• 6. Journal of Energy Technologies and Policy www.iiste.org ISSN 2224-3232 (Paper) ISSN 2225-0573 (Online) Vol.3, No.11, 2013 – Special Issue for International Conference on Energy, Environment and Sustainable Economy (EESE 2013) Figure 4. Relationship of slope gradient vs. sediment concentration. 4.3 Relationship of Slope Gradient vs. Sediment Yield Regression analysis showed nonlinear relationship between sediment yield and slope gradient (Figure 5). The nonlinear pattern of the observed sediment yield best fitted (R 2 = 0.954) a second degree polynomial equation as expressed by the quadratic model: SY = 356.0 + 61.70S – 0.972S2 where: SY = predicted sediment yield, g/m2-hr S = slope gradient, degree (5) while 356.0 is the intercept of the line on the Y-axis as the forecasted amount of sediment yield when slope is equal to zero, 61.70 and -0.972 are the first and second degree slope of the line, respectively, or the amount of change in sediment yield for every unit change in slope. Figure 5. Relationship of slope gradient vs. sediment yield. 4.4 Relationship of Slope Gradient vs. Soil Erosion Figure 6 shows a nonlinear relationship between slope gradient and soil erosion. The observed soil erosion was best modeled with R2 = 97.1% confidence by a second degree polynomial equation. The regression model is quadratic in form and is given by the equation: SE = 68.92 + 11.11S - 0.174S2 where: SE = predicted soil erosion, g/m2 S = slope gradient, degree (6) while 68.92 is the intercept of the line on the Y-axis and represents the modeled soil erosion at zero slope, 11.11 and -0.174 are the amount of change in soil erosion for every unit change in slope gradient. 200 EESE-2013 is organised by International Society for Commerce, Industry & Engineering.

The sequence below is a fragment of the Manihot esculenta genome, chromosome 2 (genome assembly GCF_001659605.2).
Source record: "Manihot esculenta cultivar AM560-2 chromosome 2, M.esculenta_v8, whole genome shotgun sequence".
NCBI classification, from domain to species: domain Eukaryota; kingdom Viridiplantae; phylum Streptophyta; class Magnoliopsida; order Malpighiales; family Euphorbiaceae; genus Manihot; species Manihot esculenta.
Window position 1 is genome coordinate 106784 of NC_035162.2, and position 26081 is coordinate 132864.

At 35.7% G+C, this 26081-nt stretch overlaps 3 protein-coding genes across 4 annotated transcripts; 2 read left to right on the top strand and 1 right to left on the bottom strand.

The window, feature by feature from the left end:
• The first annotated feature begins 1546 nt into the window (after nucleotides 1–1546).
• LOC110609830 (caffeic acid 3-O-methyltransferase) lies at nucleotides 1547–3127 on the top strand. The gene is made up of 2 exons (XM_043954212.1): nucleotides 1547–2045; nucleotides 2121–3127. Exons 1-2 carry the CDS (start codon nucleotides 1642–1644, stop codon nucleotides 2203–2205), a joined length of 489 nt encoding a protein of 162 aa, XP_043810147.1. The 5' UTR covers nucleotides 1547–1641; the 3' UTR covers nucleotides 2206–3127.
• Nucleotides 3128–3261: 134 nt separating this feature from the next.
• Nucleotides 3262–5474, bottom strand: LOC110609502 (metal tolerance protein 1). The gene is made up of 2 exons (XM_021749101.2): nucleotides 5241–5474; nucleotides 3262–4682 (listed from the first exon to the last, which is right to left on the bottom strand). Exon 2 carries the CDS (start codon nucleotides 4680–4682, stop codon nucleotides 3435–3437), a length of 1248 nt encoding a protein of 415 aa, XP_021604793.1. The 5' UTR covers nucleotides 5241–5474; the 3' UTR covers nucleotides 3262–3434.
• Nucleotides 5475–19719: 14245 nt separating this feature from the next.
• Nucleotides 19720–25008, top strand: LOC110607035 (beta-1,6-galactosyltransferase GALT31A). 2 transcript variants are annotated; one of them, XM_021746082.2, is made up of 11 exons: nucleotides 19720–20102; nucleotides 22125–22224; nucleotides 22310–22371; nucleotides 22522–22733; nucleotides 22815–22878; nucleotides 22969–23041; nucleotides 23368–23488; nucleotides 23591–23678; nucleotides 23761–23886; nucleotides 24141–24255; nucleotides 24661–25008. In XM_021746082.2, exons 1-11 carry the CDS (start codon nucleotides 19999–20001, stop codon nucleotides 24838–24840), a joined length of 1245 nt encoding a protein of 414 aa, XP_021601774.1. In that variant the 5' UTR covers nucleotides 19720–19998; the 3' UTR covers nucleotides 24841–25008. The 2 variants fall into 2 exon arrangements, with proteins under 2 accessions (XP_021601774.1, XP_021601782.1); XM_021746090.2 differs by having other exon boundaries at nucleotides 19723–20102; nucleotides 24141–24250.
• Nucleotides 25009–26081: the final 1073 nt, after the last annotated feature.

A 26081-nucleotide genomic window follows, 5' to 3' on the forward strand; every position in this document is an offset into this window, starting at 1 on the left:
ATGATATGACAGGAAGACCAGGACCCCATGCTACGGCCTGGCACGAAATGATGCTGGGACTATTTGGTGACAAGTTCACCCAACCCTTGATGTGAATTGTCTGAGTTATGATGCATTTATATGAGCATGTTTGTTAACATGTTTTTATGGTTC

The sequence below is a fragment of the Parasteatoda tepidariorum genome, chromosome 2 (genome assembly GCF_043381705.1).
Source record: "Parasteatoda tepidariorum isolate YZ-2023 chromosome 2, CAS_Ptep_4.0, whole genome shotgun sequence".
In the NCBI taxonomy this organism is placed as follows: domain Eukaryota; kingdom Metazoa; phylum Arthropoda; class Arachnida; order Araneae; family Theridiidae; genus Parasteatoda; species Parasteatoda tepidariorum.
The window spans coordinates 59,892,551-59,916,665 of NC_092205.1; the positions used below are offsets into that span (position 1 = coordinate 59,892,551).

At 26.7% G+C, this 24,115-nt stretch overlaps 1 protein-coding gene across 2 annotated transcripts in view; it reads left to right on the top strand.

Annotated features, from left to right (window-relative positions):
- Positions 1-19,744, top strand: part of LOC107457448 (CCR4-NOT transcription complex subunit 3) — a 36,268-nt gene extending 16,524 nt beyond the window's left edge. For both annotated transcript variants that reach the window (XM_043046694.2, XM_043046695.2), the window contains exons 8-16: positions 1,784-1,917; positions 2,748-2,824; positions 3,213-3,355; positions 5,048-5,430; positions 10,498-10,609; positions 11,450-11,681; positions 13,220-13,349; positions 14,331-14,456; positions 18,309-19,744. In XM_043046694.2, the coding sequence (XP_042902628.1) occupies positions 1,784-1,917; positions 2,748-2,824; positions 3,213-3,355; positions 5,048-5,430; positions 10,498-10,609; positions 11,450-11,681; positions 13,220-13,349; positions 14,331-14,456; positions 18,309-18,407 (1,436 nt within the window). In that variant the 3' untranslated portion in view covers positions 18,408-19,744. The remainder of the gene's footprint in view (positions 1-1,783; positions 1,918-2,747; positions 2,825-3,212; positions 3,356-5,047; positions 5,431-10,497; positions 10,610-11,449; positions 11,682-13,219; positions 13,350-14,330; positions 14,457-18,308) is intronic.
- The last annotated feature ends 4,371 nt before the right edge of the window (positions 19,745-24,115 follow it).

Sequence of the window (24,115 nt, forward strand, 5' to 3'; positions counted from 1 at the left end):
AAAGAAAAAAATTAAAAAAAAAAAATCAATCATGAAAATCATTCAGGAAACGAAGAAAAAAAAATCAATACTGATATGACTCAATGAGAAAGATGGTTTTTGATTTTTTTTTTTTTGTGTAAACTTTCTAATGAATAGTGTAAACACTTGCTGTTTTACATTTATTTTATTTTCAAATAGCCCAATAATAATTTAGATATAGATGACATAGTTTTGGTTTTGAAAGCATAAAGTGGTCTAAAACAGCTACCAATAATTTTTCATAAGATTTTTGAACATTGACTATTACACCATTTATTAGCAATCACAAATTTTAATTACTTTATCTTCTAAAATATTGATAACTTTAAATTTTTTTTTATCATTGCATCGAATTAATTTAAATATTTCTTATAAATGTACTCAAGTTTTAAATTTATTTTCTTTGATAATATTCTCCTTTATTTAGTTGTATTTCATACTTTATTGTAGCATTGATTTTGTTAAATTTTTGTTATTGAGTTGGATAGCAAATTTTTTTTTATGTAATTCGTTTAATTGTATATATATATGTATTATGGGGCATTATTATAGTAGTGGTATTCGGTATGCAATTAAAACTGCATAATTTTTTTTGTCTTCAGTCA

• 7. Journal of Energy Technologies and Policy www.iiste.org ISSN 2224-3232 (Paper) ISSN 2225-0573 (Online) Vol.3, No.11, 2013 – Special Issue for International Conference on Energy, Environment and Sustainable Economy (EESE 2013) Figure 6. Relationship of slope gradient vs. soil erosion. 5. Discussion 5.1 Effect on Soil Erosion Under Different Rainfall Intensities Soil erosion was significantly affected by the main effects of slope gradient. At all levels of rainfall intensity, significantly higher soil erosion was observed at slope gradient of 35o (Table 1). On the contrary, significantly lower soil erosion was noted at the highest slope gradient of 60 o. The significantly lower soil loss at higher slope gradient could be attributed to the differences in the horizontal surface distance of the soil test box. When the slope gradient was increased, the corresponding horizontal surface area decreased as a result of decreased in horizontal surface distance (Figure 2). And when the horizontal surface area was decreased, less rainfall will be intercepted resulting in lower runoff and eventually lower soil loss. The main effects of geotextile as surface cover on soil erosion were highly significant. Regardless of the intensity of rainfall applied, soil test box covered with RSM yielded significantly lower soil loss as compared with the rest of the treatments (Table 1). However, RSN and CCN were comparable with each other but differs significantly with NGC. The significantly lower soil loss under RSM could be attributed to the effect of its higher percentage of surface cover. Geotextile with higher percentage of ground cover is more effective in intercepting and reducing the impact action and erosive power of falling raindrops which is responsible in detaching and splashing soil particles. The results indicate and agree with Sutherland and Ziegler (2007) which states that geotextiles with less open space are the most effective design. On the other hand, the interaction effects of slope gradient and geotextile on the parameter being investigated at all levels of rainfall intensity were found to be highly significant. Lowest soil erosion (13.0 g/m2) was noted on soil test box covered with RSM and inclined to 60 degrees under rainfall intensity of 125 mm/hr while the highest soil loss (882.0 g/m2) was observed under NGC or bare plot tilted at 35 degrees and 75 mm/hr rainfall (Table 1). 5.2 Slope Gradient vs. Sediment Concentration A nonlinear relationship between slope gradient and sediment concentration was observed. That is, at a lower slope gradient of 10o, average sediment concentration was likewise lower. When the slope gradient was increased to 35o, average sediment concentration increased correspondingly. However, when the slope gradient was further increased to 60o, a corresponding decrease in sediment concentration was noted. The observed decreased in sediment concentration could be attributed to the smaller horizontal surface area of the soil test box when tilted to higher slope gradient of 60o. In addition, the nonlinear relationship could be due to the differences in slope gradient. At lower slope of 10 degrees, the elevation is nearly flat, therefore the velocity of surface runoff is also slow. When the velocity is slow, shear stress which may cause detachment of soil particles could also be low. Therefore, when the velocity of runoff is slow, little amount of sediment can only be transported downslope. 5.3 Slope Gradient vs. Sediment Yield At 10-degree slope gradient, the generated mean sediment yield was 875.80 g/m2-hr, but went up progressively to 1,323.98 g/m2-hr when the slope was increased to 35 degrees (Figure 5). 201 EESE-2013 is organised by International Society for Commerce, Industry & Engineering.